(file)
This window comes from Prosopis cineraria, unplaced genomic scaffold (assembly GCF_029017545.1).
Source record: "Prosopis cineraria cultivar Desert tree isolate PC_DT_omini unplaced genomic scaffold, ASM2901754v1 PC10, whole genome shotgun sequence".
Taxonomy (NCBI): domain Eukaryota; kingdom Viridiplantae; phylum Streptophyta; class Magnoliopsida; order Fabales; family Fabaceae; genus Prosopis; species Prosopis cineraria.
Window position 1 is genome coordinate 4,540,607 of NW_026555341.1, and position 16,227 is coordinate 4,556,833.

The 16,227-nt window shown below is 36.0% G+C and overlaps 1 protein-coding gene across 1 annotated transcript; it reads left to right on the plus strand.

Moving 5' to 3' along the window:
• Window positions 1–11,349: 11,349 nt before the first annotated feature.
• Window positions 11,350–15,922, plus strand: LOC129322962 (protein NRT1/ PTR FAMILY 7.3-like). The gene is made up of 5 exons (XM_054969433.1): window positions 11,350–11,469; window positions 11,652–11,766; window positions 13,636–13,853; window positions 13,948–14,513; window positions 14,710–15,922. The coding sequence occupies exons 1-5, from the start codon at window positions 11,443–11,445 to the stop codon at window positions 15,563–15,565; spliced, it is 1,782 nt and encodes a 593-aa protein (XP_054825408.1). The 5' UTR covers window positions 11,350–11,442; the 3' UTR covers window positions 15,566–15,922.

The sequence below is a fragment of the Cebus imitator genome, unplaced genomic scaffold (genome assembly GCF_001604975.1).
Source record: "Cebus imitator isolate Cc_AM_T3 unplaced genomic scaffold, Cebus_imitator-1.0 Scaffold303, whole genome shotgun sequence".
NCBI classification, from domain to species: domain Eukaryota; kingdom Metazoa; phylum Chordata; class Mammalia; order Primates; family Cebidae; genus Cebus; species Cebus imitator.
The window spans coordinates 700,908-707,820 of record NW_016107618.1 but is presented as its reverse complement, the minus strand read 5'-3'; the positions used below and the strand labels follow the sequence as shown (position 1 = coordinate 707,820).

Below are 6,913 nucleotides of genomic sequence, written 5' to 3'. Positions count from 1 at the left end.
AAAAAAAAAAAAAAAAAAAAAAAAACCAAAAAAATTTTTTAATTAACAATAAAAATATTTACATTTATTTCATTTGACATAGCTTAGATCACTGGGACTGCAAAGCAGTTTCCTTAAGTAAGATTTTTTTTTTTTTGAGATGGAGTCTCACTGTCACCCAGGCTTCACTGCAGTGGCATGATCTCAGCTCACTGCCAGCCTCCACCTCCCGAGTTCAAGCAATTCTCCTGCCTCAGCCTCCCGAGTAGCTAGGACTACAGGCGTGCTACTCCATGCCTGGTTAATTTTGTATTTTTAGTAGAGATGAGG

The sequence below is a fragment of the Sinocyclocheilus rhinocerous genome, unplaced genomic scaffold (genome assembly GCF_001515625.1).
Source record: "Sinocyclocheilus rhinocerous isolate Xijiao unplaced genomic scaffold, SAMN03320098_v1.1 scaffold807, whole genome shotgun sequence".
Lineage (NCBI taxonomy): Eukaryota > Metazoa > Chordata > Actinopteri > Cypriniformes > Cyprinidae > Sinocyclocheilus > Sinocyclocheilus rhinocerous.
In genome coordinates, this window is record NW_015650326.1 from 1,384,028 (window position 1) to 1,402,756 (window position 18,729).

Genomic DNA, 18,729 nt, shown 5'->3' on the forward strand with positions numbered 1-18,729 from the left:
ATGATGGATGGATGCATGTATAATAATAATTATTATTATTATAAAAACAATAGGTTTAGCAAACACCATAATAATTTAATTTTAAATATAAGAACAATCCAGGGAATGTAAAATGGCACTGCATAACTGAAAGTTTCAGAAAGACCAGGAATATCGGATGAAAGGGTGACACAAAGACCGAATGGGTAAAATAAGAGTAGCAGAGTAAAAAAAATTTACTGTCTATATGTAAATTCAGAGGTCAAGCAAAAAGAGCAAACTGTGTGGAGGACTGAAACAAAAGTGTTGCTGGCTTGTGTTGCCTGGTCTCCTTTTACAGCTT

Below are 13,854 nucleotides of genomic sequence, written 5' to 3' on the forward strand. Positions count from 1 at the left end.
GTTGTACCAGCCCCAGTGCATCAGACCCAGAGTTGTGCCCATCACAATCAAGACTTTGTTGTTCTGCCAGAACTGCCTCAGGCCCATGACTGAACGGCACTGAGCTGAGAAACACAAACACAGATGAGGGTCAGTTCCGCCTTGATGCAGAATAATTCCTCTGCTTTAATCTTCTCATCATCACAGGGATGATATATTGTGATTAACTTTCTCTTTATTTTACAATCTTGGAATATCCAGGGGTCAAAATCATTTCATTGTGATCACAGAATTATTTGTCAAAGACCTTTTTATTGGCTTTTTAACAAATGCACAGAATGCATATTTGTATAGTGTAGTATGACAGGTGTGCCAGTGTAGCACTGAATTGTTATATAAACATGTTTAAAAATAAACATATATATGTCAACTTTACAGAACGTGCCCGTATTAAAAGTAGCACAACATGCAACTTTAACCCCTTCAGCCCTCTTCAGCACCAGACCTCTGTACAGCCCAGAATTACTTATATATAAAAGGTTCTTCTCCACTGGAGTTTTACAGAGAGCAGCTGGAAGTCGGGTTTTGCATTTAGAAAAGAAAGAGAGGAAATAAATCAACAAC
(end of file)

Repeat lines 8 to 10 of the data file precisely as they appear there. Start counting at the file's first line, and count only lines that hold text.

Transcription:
• Window positions 11,350–15,922, plus strand: LOC129322962 (protein NRT1/ PTR FAMILY 7.3-like). The gene is made up of 5 exons (XM_054969433.1): window positions 11,350–11,469; window positions 11,652–11,766; window positions 13,636–13,853; window positions 13,948–14,513; window positions 14,710–15,922. The coding sequence occupies exons 1-5, from the start codon at window positions 11,443–11,445 to the stop codon at window positions 15,563–15,565; spliced, it is 1,782 nt and encodes a 593-aa protein (XP_054825408.1). The 5' UTR covers window positions 11,350–11,442; the 3' UTR covers window positions 15,566–15,922.

The sequence below is a fragment of the Cebus imitator genome, unplaced genomic scaffold (genome assembly GCF_001604975.1).
Source record: "Cebus imitator isolate Cc_AM_T3 unplaced genomic scaffold, Cebus_imitator-1.0 Scaffold303, whole genome shotgun sequence".